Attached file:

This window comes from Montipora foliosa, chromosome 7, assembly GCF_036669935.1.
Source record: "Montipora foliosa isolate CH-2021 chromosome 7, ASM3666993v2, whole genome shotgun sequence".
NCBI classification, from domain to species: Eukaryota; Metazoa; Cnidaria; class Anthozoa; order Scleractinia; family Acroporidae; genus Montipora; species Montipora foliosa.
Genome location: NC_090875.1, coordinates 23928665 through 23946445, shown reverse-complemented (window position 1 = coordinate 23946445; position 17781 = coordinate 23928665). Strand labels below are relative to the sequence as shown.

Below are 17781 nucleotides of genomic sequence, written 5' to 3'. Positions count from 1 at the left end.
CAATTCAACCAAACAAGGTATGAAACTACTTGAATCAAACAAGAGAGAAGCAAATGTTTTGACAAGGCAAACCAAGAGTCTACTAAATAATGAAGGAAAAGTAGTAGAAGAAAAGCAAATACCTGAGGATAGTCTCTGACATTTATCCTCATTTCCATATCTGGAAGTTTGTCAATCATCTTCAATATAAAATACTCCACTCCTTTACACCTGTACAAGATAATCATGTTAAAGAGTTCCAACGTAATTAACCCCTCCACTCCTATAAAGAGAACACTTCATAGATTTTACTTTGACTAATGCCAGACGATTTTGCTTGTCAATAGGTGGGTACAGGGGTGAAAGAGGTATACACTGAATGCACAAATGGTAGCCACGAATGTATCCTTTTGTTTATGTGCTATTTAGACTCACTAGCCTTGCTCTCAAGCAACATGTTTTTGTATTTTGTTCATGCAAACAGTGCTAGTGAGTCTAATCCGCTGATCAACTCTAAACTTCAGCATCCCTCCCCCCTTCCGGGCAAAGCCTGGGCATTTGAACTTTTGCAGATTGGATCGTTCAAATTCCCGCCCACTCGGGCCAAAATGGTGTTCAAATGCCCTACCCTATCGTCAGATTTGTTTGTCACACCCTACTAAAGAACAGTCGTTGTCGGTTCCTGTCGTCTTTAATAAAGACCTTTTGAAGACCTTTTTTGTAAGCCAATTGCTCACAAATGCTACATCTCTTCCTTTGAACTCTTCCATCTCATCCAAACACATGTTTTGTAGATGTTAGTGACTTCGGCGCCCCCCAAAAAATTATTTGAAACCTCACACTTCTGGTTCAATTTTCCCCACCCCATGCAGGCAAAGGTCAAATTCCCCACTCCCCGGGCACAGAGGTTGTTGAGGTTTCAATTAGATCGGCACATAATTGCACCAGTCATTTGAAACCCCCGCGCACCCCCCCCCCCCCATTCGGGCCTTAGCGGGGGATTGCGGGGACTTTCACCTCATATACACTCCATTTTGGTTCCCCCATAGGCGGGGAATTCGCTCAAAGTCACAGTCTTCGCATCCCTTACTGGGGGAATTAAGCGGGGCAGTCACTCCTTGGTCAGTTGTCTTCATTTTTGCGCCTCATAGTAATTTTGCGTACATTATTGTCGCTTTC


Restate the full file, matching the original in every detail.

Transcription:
This window comes from Montipora foliosa, chromosome 7, assembly GCF_036669935.1.
Source record: "Montipora foliosa isolate CH-2021 chromosome 7, ASM3666993v2, whole genome shotgun sequence".
NCBI classification, from domain to species: Eukaryota; Metazoa; Cnidaria; class Anthozoa; order Scleractinia; family Acroporidae; genus Montipora; species Montipora foliosa.
Genome location: NC_090875.1, coordinates 23928665 through 23946445, shown reverse-complemented (window position 1 = coordinate 23946445; position 17781 = coordinate 23928665). Strand labels below are relative to the sequence as shown.

Below are 17781 nucleotides of genomic sequence, written 5' to 3'. Positions count from 1 at the left end.
CAATTCAACCAAACAAGGTATGAAACTACTTGAATCAAACAAGAGAGAAGCAAATGTTTTGACAAGGCAAACCAAGAGTCTACTAAATAATGAAGGAAAAGTAGTAGAAGAAAAGCAAATACCTGAGGATAGTCTCTGACATTTATCCTCATTTCCATATCTGGAAGTTTGTCAATCATCTTCAATATAAAATACTCCACTCCTTTACACCTGTACAAGATAATCATGTTAAAGAGTTCCAACGTAATTAACCCCTCCACTCCTATAAAGAGAACACTTCATAGATTTTACTTTGACTAATGCCAGACGATTTTGCTTGTCAATAGGTGGGTACAGGGGTGAAAGAGGTATACACTGAATGCACAAATGGTAGCCACGAATGTATCCTTTTGTTTATGTGCTATTTAGACTCACTAGCCTTGCTCTCAAGCAACATGTTTTTGTATTTTGTTCATGCAAACAGTGCTAGTGAGTCTAATCCGCTGATCAACTCTAAACTTCAGCATCCCTCCCCCCTTCCGGGCAAAGCCTGGGCATTTGAACTTTTGCAGATTGGATCGTTCAAATTCCCGCCCACTCGGGCCAAAATGGTGTTCAAATGCCCTACCCTATCGTCAGATTTGTTTGTCACACCCTACTAAAGAACAGTCGTTGTCGGTTCCTGTCGTCTTTAATAAAGACCTTTTGAAGACCTTTTTTGTAAGCCAATTGCTCACAAATGCTACATCTCTTCCTTTGAACTCTTCCATCTCATCCAAACACATGTTTTGTAGATGTTAGTGACTTCGGCGCCCCCCAAAAAATTATTTGAAACCTCACACTTCTGGTTCAATTTTCCCCACCCCATGCAGGCAAAGGTCAAATTCCCCACTCCCCGGGCACAGAGGTTGTTGAGGTTTCAATTAGATCGGCACATAATTGCACCAGTCATTTGAAACCCCCGCGCACCCCCCCCCCCCCATTCGGGCCTTAGCGGGGGATTGCGGGGACTTTCACCTCATATACACTCCATTTTGGTTCCCCCATAGGCGGGGAATTCGCTCAAAGTCACAGTCTTCGCATCCCTTACTGGGGGAATTAAGCGGGGCAGTCACTCCTTGGTCAGTTGTCTTCATTTTTGCGCCTCATAGTAATTTTGCGTACATTATTGTCGCTTTC